Congenital Zika Syndrome Is Now Officially A Thing, As The Virus Continues To Spread
It’s been known for some time now that the Zika virus has been linked to multiple devastating birth defects, such as microcephaly, which results in unusually small heads and undeveloped brains. Now, as the virus continues to spread within more than 45 countries worldwide, researchers have officially concluded that microcephaly and a host of other symptoms be defined under one umbrella condition: congenital Zika syndrome. The new title was defined by researchers from the Centers for Disease Control and Prevention (CDC) because of the unique pattern of birth defects that appear to only happen when a Zika infection occurs during pregnancy.
In the report, originally published in JAMA Pediatrics — a medical journal that publishes research on the child health — the CDC researchers laid out the distinct pattern of birth defects that have now been linked to the heartbreaking virus.
The researchers wrote in the report:
As The Washington Post detailed in layman's terms, those five features are:
- Severe microcephaly (abnormally small head size) with partly collapsed skull.
- Decreased brain tissue with a specific pattern of calcium deposits indicating brain damage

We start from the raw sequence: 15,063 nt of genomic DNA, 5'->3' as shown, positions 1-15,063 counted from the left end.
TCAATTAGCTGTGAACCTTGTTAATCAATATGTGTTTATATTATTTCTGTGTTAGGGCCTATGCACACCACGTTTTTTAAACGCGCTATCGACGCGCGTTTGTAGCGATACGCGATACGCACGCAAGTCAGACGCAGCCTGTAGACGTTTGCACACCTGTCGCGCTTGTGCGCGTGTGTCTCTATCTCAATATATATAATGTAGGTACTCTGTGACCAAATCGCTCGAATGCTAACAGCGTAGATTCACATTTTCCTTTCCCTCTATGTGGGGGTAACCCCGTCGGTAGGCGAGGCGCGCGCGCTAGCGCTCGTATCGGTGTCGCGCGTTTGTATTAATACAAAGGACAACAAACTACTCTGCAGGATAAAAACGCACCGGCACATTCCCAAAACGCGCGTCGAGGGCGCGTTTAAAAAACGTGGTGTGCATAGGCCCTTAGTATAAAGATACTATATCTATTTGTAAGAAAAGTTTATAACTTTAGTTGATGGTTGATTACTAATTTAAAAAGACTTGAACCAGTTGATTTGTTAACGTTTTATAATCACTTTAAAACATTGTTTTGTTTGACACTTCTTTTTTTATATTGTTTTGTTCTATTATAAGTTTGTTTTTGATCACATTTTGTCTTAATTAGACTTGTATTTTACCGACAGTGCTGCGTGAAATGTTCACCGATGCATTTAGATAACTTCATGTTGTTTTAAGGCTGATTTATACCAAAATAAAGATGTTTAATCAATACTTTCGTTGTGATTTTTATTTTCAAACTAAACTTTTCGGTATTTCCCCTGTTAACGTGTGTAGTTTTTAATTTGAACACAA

- Damage to the back of the eye with a specific pattern of scarring and increased pigment
- Joints with limited range of motion, such as clubfoot
- Too much muscle tone, restricting movement soon after birth
The CDC researchers came to their finalization after analyzing 34 public reports about the birth defects suffered by infants infected with Zika while their mothers were pregnant. Only two of the reports were from the United States and a few others in French Polynesia and Spain, but 29 of the cases came from Brazil, where the outbreak began in April 2015.
As previous research has supported, this report's conclusion found that the most common timing of infection happened during the first or second trimester of pregnancy. Although infants with birth defects infected during the third trimester were also reported, 90 percent of almost 2,000 pregnant women in Colombia infected with Zika noted that their child had no apparent anomalies.
But that doesn't necessarily mean that all children born to Zika-infected mothers who don't show symptoms immediately won't have problems later. Catherine Spong, an obstetrician-gynecologist and the institute’s acting director, told The Washington Post that those children should be regularly monitored regardless, as some of these problems don't show up until months later.
"Although the severe cases are teaching us a lot, the impact is likely much more broad, and these impacts, although less striking, may be much more widespread and may need more monitoring and interventions," Spong told The Washington Post.
While this new title is a heartbreaking chapter to the Zika epidemic, the clear description of congenital Zika syndrome will help doctors recognize a pattern more easily and will hopefully provide more insight to help combat this devastating virus.